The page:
WASHINGTON, D.C. (CN) – The U.S. Supreme Court declined to review the case of a New Jersey couple who contend they were illegally subjected to a warrantless search of their private by state environmental officials.
In their petition to the court, Robert and Michelle Huber said they were at home on July 3, 2002, when an inspector from the New Jersey Department of Environmental Protection appeared without warning and demanded access to their property, which abuts a large area of protected wetlands.
The Hubers’ attorney, Howard P. Davis of Englewood Cliffs, N.J., said it was the second time an inspector had arrived at their door, the first one being sent away before he could enter their backyard. The second inspector explained that he had come in response to a complaint from a neighbor that the Hubers had disturbed the wetlands on their property.
The Hubers, whom Davis described as “dedicated suburban homeowners and the parents of young children,” say that the department has long maintained it has the right to conduct such warrantless searches pursuant to New Jersey’s Freshwater Wetlands Protection Act and the New Jersey Conservation and Development Act.
Interpreting these statutes as though they gave the agency unfettered authority to enter private residential property, the inspector walked around the house and into the backyard, where he took photographs, notes and soil borings.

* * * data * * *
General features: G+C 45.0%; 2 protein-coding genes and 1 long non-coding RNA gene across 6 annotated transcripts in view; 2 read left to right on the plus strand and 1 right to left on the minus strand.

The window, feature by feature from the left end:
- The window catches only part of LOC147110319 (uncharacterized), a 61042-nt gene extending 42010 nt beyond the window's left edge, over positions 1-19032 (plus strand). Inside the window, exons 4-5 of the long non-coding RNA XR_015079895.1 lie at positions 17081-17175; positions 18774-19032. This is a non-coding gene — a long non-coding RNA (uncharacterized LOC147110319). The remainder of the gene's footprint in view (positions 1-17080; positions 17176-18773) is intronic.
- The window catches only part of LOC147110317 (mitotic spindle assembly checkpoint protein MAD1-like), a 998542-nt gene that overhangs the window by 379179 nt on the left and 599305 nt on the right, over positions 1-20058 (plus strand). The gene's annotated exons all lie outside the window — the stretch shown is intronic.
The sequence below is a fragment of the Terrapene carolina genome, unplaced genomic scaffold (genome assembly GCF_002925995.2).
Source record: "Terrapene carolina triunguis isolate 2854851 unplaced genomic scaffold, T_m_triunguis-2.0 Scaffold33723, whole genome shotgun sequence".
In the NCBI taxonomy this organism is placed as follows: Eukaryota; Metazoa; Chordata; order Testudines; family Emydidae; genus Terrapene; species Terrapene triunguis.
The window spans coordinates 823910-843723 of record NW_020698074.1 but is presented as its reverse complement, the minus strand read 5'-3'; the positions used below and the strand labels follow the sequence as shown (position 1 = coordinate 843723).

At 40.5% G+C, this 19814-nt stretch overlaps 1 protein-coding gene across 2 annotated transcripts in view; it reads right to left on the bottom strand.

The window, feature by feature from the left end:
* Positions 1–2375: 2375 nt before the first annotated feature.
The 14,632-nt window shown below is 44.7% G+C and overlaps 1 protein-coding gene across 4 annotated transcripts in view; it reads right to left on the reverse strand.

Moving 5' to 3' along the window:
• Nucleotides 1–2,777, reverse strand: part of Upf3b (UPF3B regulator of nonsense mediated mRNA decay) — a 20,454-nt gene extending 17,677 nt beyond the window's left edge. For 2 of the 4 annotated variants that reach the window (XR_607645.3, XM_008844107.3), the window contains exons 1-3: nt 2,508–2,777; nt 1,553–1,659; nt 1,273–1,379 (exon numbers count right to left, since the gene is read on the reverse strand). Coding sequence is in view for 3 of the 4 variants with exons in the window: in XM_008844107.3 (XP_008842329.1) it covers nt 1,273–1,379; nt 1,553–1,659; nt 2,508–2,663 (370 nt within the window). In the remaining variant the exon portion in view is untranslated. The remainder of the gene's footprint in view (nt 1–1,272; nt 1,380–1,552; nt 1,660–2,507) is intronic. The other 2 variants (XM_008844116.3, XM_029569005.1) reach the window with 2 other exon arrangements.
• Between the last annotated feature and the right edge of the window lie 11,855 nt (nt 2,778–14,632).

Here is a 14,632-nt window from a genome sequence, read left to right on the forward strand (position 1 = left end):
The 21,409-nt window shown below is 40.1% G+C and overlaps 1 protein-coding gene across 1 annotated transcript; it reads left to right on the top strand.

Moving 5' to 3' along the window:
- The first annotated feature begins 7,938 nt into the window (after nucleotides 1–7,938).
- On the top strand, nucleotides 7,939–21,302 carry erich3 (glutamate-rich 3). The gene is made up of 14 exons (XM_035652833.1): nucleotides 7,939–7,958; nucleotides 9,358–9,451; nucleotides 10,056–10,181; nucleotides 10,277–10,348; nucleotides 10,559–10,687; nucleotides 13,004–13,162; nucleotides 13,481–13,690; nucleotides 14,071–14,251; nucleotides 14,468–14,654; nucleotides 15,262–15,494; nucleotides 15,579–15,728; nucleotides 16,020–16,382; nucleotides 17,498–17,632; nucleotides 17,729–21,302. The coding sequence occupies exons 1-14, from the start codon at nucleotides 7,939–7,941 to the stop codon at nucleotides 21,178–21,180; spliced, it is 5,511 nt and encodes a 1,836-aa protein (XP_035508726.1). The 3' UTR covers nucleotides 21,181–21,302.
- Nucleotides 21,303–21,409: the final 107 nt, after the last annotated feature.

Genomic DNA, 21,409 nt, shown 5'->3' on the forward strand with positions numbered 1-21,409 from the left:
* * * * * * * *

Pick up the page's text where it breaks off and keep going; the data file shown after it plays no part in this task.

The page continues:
As a result of the inspection, the Hubers were issued a notice of violation for illegally removing native vegetation from their property, and for filling a portion of the freshwater wetland with soil and sod. After an administrative hearing, they were ordered to restore the wetlands and to pay an unspecified civil fine.
That penalty was later affirmed by the department commissioner and the Superior Court of New Jersey, which also found that the inspector had statutory authority to enter the Hubers’ yard.
In the petition to the Supreme Court, the Hubers argued that the Fourth Amendment entitled them to greater protection from warrantless searches and seizures on their residential property than a closely regulated business, even when their property contains regulated wetlands.
Although the court declined to intervene, a bloc of the court’s conservative justices indicated in a three-page explanation of that order that issues raised by the case are far from settled.
In this case, the appellate division of the New Jersey Superior Court held that “the presence of these wetlands brought the Hubers’ yard ‘directly under the regulatory arm’ of the State ‘just as much’ as if the yard had been involved in a ‘regulated industry,'” Justice Samuel Alito wrote. Chief Justice John Roberts and Justices Antonin Scalia and Clarence Thomas joined in the opinion.
Alito noted that the court recognizes a limited exception to the Fourth Amendment’s warrant requirement for searches of businesses in “closely regulated industries.”
“The thinking is that, other things being equal, the ‘expectation of privacy in commercial premises’ is significantly less than the ‘expectation in an individual’s home,'” Alito wrote.
“This court has not suggested that a state, by imposing heavy regulations on the use of privately owned residential property, may escape the Fourth Amendment’s warrant requirements,” he continued. “But because this case comes to us on renewal of a decision by a state intermediate appellate court, I agree that today’s denial of certiorari is appropriate. It does bear mentioning, however, that ‘denial of certiorari does not constitute an expression of any opinion on the merits,'” the opinion states.”